Effect of geometry on void formation in commercial electroplating of thin strips to copper

M. K. Okelman, B. G. Thomas, M. Powers

Research output: Contribution to journalArticlepeer-review


Three plating trials comprised of six samples were performed to evaluate the ability to attach thin strips of varying cross section to a copper substrate via commercial nickel electroplating in a nickel sulfamate bath. Nickel plated to the top, bottom, and sides of the nickel strips, as well as to the substrate. A significant void formed beneath rectangular nickel strips for all geometries studied, including strip widths of 500 μm to 5000 μm and gap thicknesses from 100 μm to 1500 μm. This is due to the starvation of ions when two regions of growing grains impinge and entrap a volume of electrolyte, surrounding it completely by deposited nickel. Impingement often occurs just past the edge of the strip which causes the void width to be greater than the strip width and form seams at the edge of the void. The rate of plating is greatest in areas where sharp corners exist, due to higher current density. More plating reaches under the strip as the width decreases and/or gap thickness increases. Thus, the void size decreases with decreasing aspect ratio, defined as the strip width over gap thickness. The use of a cylindrical strip produces sound plating with no voids. This is because the lack of corners allows impingement to occur first beneath the center of the circular cross section, so liquid is never surrounded. The results of this study demonstrate how to minimize or avoid void formation in commercial electroplating of suspended strips which is of great importance in the installation of sensor strips in the coating layer of continuous casting molds.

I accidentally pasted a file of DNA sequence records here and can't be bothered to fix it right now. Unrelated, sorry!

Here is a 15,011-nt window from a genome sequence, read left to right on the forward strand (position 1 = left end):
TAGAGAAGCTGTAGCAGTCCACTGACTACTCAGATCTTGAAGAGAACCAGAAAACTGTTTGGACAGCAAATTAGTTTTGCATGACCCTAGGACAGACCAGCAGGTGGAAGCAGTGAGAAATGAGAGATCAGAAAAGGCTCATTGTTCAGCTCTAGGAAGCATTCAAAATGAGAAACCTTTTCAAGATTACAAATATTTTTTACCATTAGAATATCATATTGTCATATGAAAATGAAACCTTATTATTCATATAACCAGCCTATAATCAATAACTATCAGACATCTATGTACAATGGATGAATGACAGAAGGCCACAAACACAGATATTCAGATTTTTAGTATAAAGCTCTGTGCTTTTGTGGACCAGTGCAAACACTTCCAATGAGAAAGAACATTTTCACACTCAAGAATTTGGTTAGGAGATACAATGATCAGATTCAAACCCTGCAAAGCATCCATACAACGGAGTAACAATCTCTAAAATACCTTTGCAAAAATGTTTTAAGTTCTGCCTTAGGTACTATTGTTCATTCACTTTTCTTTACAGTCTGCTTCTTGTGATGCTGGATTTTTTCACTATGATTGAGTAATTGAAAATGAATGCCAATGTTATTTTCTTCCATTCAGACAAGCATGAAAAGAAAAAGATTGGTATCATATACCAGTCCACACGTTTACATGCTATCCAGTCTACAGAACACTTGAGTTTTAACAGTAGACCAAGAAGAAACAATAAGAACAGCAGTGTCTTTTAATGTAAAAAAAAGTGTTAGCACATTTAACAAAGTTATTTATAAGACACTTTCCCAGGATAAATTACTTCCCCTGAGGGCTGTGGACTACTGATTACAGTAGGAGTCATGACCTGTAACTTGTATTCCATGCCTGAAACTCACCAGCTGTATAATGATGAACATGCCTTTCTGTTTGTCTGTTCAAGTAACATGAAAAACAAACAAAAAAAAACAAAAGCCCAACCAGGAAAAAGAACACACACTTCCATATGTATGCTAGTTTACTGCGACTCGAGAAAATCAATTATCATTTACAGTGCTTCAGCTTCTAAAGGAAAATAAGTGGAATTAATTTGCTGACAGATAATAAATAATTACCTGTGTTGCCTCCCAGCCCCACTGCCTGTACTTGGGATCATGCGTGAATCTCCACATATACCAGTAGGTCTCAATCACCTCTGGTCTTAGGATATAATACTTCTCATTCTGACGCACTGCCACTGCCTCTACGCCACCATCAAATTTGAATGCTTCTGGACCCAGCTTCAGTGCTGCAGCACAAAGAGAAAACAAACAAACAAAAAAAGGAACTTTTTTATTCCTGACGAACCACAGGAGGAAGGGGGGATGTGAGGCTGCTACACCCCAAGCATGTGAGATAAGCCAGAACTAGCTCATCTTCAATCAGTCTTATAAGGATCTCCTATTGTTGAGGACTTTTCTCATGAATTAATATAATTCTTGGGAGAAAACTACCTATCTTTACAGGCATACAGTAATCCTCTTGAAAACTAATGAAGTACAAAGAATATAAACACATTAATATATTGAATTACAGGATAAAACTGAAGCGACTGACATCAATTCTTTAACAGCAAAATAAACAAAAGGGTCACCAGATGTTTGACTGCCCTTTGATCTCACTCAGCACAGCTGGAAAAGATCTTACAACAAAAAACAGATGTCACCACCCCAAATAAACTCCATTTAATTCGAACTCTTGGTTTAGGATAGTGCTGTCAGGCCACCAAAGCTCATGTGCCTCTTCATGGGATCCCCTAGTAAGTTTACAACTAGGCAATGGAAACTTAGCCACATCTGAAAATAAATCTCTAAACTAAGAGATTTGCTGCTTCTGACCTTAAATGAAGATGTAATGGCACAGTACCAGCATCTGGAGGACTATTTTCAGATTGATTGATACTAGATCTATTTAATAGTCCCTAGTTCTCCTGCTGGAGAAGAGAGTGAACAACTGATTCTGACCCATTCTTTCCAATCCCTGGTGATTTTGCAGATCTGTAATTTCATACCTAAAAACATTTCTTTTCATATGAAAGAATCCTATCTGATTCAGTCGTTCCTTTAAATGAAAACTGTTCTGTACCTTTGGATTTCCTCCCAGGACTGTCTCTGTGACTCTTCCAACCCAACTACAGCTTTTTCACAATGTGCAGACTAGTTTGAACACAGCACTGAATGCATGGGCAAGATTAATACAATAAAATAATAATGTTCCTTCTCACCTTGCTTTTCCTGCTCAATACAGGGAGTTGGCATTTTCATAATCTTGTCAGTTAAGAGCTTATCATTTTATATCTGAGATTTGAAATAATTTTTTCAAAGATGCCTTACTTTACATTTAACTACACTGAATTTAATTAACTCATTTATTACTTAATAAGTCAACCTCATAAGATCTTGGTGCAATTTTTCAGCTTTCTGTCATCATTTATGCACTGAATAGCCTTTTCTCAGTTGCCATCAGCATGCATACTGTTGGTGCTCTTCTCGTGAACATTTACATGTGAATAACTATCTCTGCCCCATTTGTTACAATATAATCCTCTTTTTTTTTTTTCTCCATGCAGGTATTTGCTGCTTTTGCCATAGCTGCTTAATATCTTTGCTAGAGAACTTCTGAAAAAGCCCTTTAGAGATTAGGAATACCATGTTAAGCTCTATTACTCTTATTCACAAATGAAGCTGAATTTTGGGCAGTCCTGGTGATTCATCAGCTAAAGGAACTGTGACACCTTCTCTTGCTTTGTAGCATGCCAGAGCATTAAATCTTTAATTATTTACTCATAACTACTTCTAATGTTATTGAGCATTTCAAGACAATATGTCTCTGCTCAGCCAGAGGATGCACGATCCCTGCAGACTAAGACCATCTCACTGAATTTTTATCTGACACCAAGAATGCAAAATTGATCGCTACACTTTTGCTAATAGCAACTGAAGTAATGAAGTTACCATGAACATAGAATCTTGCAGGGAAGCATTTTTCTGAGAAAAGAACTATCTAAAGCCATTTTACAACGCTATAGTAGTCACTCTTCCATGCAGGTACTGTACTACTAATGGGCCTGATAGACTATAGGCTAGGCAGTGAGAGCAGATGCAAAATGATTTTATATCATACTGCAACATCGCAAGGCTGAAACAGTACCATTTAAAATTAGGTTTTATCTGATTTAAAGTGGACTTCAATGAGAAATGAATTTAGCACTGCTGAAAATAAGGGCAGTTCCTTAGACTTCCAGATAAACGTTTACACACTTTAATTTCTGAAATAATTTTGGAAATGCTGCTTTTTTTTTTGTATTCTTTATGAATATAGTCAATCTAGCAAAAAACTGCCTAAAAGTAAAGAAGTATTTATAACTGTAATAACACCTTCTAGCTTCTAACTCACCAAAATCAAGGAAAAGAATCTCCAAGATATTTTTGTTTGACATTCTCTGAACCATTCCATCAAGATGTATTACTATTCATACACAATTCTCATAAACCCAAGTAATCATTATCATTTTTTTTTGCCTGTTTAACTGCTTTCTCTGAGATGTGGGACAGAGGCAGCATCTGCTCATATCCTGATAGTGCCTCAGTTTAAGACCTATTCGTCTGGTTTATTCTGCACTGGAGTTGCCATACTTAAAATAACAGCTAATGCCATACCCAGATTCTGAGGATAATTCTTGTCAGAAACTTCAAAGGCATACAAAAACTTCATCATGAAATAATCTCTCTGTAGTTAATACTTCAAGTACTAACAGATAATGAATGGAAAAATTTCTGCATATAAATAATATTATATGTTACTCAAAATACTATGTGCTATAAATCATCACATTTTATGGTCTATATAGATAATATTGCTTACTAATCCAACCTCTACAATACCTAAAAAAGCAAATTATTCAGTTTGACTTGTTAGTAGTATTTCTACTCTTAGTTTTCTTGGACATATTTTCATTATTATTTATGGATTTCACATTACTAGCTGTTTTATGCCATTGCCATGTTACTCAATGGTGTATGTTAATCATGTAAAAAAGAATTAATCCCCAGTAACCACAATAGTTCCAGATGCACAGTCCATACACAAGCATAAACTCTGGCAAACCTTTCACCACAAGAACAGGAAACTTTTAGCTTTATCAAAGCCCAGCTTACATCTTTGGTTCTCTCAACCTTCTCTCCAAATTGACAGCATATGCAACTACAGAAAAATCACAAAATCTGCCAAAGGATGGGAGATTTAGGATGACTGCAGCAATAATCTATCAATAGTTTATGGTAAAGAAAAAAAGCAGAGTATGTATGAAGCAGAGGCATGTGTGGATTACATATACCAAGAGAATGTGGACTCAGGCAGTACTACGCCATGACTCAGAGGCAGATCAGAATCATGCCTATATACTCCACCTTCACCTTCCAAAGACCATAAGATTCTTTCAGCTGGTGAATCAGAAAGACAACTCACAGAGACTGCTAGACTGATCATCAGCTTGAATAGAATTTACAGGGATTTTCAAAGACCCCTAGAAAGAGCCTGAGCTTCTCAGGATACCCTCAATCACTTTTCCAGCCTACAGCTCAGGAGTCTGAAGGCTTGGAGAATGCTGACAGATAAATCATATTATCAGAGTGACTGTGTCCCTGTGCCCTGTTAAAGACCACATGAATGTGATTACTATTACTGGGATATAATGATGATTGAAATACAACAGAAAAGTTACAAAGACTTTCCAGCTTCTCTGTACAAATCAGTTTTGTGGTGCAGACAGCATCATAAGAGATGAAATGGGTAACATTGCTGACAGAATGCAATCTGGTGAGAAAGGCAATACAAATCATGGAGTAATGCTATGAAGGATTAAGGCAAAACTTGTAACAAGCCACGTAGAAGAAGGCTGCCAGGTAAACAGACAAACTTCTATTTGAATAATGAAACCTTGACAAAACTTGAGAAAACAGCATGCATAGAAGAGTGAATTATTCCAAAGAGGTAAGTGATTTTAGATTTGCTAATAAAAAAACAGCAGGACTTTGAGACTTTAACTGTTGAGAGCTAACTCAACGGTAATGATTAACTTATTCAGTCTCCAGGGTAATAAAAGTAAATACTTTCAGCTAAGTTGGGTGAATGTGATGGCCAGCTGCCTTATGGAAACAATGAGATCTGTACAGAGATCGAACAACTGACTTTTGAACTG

Original languageEnglish (US)
Pages (from-to)4153-4158
Number of pages6
JournalSurface and Coatings Technology
Issue number17
StatePublished - May 25 2008


  • Coating failure
  • Defects
  • Electroplating
  • Metal embedding
  • Thin film microsensors
  • Voids

ASJC Scopus subject areas

  • Chemistry(all)
  • Condensed Matter Physics
  • Surfaces and Interfaces
  • Surfaces, Coatings and Films
  • Materials Chemistry


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